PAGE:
Cambridge University: simultaneously the 2nd, 12th and 34th best uni?Katie Kasperson with permission for Varsity

When you were applying to university, chances are you looked at a league table. With so many universities and course offerings out there, it’s only natural; how else would you decipher what’s ‘good’? Sure, there’s Oxbridge and the Russell Group, and some other reputable universities ordained by word-of-mouth. But in lieu of the Internet’s trusty legion of league tables, how else are you, a bright-eyed yet busy 17-year-old, supposed to sort the Haves from the Have-Nots from the Have-Beens?

To be quite honest, I’m not fully sure, but they seem to have managed just fine up until twenty years ago.

In 2003, Shanghai Jiao Tong University in China compiled the first international university rankings system of what it considered to be the 500 best universities in the world, known as the Academic Ranking of World Universities or simply the Shanghai Ranking.

“League tables don’t even try to pretend that they’re objective or steadfast, because they know that consumers no longer expect it from them”

The following year, Times Higher Education took notice and followed suit, announcing its top 200. In due course, so did many others: the Leiden ranking, Webometrics, the U-Multirank. As a result, in the two decades since, journalists, chancellors and students have all spent hundreds of hours dissecting, deliberating and debating these results, despite the vast majority not knowing or even questioning how they were formulated.

University ranking has become a business, and a very profitable one at that, with both universities and students alike taking notice. However, with more and more rankings competing to co-exist within the HE market, there’s dwindling incentive for these metrics to be objective, so long as they generate digital clicks and stimulate university investment. In fact, it’s more profitable for them to be different, to use diverging methodologies and create confusion, because it enables that otherwise conflictual co-existence.

For example, the Times Higher Education Table and QS World University Rankings were originally in partnership with one another, until they split in 2009 and QS was replaced by Thomas Reuters until 2014. The league table powers-that-be agreed upon rankings until suddenly they didn’t, or more likely until the market was big enough and profitable enough for them not to.

League tables don’t even try to pretend that they’re objective or steadfast, because they know that consumers no longer expect it from them. So, as a result, they’re all different. For example, the Sorbonne University ranks in the top 250 according to Webometrics, yet the top 100 according to Times Higher, and even the top 50 according to Shanghai. Or Dartmouth College, one of the US’s prestigious Ivy League colleges, is relinquished to the top 400 by Shanghai and top 250 by QS, yet manages to make the top 150 in Times Higher.

When it comes to Cambridge, QS World Rankings have proclaimed us as 2nd, while the Leiden ranking went with 34th. It’s 12th according to Webometrics and joint 5th over at Times Higher. So of course Cambridge will splash QS all over its social media, while the Leiden ranking – an equally rigorous statistical endeavour – will be brushed under the carpet.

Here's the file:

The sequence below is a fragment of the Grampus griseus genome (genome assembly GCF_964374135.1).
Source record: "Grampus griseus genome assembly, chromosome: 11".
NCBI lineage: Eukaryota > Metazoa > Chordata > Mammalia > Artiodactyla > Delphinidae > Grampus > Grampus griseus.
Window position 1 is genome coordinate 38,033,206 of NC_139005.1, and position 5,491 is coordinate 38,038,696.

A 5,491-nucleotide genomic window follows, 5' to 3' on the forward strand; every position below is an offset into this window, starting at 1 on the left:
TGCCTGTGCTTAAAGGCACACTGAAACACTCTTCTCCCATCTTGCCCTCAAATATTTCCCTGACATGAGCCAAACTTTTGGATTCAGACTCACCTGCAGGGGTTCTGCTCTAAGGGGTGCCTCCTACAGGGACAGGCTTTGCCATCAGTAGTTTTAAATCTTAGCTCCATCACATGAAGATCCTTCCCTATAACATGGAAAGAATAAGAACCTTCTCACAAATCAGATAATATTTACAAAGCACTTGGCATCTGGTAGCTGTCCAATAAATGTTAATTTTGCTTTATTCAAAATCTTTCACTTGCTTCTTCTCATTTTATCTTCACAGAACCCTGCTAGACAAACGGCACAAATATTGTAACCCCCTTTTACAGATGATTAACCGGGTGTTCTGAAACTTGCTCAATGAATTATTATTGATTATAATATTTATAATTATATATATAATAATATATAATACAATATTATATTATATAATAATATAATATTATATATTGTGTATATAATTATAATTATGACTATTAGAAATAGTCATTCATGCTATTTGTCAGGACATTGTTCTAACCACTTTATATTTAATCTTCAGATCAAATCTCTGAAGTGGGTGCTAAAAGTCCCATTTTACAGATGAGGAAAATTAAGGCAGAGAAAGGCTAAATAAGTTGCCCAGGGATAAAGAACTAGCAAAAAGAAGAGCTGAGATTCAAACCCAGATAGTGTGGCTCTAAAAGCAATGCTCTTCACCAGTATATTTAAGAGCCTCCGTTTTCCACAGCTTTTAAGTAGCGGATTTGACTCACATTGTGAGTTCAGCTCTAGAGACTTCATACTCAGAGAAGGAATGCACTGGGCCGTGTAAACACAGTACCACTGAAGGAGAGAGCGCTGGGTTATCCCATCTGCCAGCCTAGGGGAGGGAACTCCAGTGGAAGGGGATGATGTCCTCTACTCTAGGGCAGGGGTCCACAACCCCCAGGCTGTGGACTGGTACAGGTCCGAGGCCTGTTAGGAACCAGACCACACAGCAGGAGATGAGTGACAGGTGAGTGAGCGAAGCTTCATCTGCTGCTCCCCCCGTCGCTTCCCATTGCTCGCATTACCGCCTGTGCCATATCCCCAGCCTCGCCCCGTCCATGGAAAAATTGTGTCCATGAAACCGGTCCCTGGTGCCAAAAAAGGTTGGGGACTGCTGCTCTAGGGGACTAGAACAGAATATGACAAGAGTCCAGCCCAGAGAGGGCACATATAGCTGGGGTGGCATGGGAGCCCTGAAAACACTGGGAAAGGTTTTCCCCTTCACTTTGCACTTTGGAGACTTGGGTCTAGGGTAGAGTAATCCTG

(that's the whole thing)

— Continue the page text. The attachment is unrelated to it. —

Every ranking system claims to have the best methodology, yet every ranking system remains subject to criticism. For example, the Shanghai Ranking gets flack for its favouritism of English-language research journals, leaving non-English-speaking universities at a disadvantage. However, both QS and Times Higher incorporate a reputational survey into their ranking method, which perhaps turns the whole scheme into a popularity contest. Similarly, the U-Multirank, produced by the European Commission, was initially accused of being a means to favour European institutions – although a lot of this criticism was driven by the Times Higher Education, who aren’t exactly neutral on the matter.

“It seems that methodology improvement has become a convenient euphemism for people- pleasing.”

Meanwhile, the Times are using last year’s National Student Survey results in their Good Universities Guide 2024, which seems like something that should be better advertised than it is – perhaps with the guide itself, rather than in a separate article. After all, last year’s cohort of students represent an entirely different life cycle of industrial action and Covid-19 restrictions from what incoming freshers can expect.

However, even less advertised is the fact that when it comes to Oxford and Cambridge, the Sunday Times is using NSS scores from all the way back in 2016. Even when the data has been adjusted by averages, this surely seems dubious. Pre-Covid, pre-strikes, pre-cost-of-living-crisis. Completely out-dated when it comes to university today and how students feel about it. This is on account of the ongoing, years-long boycott of the National Student Survey by Oxford and Cambridge students, which itself tells a whole story about how graduates feel towards the datafication of their university experience. After all, to what extent can you quantify a whole three years of learning and living, conveniently reduced to a quick-glance table?


Mountain View

The BBC’s own University Challenge

But what they really hope their methodology is best at is telling the market, the profit drivers, what it wants to hear. So when LSE wasn’t included in QS’s top 40, they changed their whole methodology to ensure that it was, abandoning their previously favourable treatment of strong STEM provision.

It seems that methodology improvement has become a convenient euphemism for people- pleasing. What Cambridge really comes second at is convincing the world, or at least QS, that it’s its best university. Maybe we should take our reputation, or at least the flashy numbers attached to it, with a pinch of salt.